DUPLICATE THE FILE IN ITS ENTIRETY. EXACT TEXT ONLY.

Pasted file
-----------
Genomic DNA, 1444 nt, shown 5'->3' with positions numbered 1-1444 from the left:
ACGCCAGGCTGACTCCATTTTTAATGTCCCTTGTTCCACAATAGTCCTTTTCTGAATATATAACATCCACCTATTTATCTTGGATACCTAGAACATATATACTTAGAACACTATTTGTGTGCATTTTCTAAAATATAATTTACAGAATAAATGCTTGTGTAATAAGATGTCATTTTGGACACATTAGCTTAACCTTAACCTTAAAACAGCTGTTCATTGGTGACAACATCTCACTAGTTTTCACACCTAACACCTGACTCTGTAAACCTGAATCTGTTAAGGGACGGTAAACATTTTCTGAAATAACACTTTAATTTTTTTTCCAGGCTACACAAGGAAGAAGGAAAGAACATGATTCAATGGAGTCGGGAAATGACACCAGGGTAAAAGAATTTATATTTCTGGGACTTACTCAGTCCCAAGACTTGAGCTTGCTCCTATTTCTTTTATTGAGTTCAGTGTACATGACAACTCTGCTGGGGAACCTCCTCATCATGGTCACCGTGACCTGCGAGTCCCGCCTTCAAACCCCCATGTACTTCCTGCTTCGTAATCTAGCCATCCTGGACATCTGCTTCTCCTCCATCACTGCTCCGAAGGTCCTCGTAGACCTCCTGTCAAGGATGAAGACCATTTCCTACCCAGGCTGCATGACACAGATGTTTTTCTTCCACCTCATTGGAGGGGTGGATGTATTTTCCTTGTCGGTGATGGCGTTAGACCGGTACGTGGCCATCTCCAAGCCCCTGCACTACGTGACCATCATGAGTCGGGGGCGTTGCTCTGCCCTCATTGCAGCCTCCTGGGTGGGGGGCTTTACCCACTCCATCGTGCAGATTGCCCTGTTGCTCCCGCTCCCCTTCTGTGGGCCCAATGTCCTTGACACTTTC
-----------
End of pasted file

Genomic DNA, 1444 nt, shown 5'->3' with positions numbered 1-1444 from the left:
ACGCCAGGCTGACTCCATTTTTAATGTCCCTTGTTCCACAATAGTCCTTTTCTGAATATATAACATCCACCTATTTATCTTGGATACCTAGAACATATATACTTAGAACACTATTTGTGTGCATTTTCTAAAATATAATTTACAGAATAAATGCTTGTGTAATAAGATGTCATTTTGGACACATTAGCTTAACCTTAACCTTAAAACAGCTGTTCATTGGTGACAACATCTCACTAGTTTTCACACCTAACACCTGACTCTGTAAACCTGAATCTGTTAAGGGACGGTAAACATTTTCTGAAATAACACTTTAATTTTTTTTCCAGGCTACACAAGGAAGAAGGAAAGAACATGATTCAATGGAGTCGGGAAATGACACCAGGGTAAAAGAATTTATATTTCTGGGACTTACTCAGTCCCAAGACTTGAGCTTGCTCCTATTTCTTTTATTGAGTTCAGTGTACATGACAACTCTGCTGGGGAACCTCCTCATCATGGTCACCGTGACCTGCGAGTCCCGCCTTCAAACCCCCATGTACTTCCTGCTTCGTAATCTAGCCATCCTGGACATCTGCTTCTCCTCCATCACTGCTCCGAAGGTCCTCGTAGACCTCCTGTCAAGGATGAAGACCATTTCCTACCCAGGCTGCATGACACAGATGTTTTTCTTCCACCTCATTGGAGGGGTGGATGTATTTTCCTTGTCGGTGATGGCGTTAGACCGGTACGTGGCCATCTCCAAGCCCCTGCACTACGTGACCATCATGAGTCGGGGGCGTTGCTCTGCCCTCATTGCAGCCTCCTGGGTGGGGGGCTTTACCCACTCCATCGTGCAGATTGCCCTGTTGCTCCCGCTCCCCTTCTGTGGGCCCAATGTCCTTGACACTTTC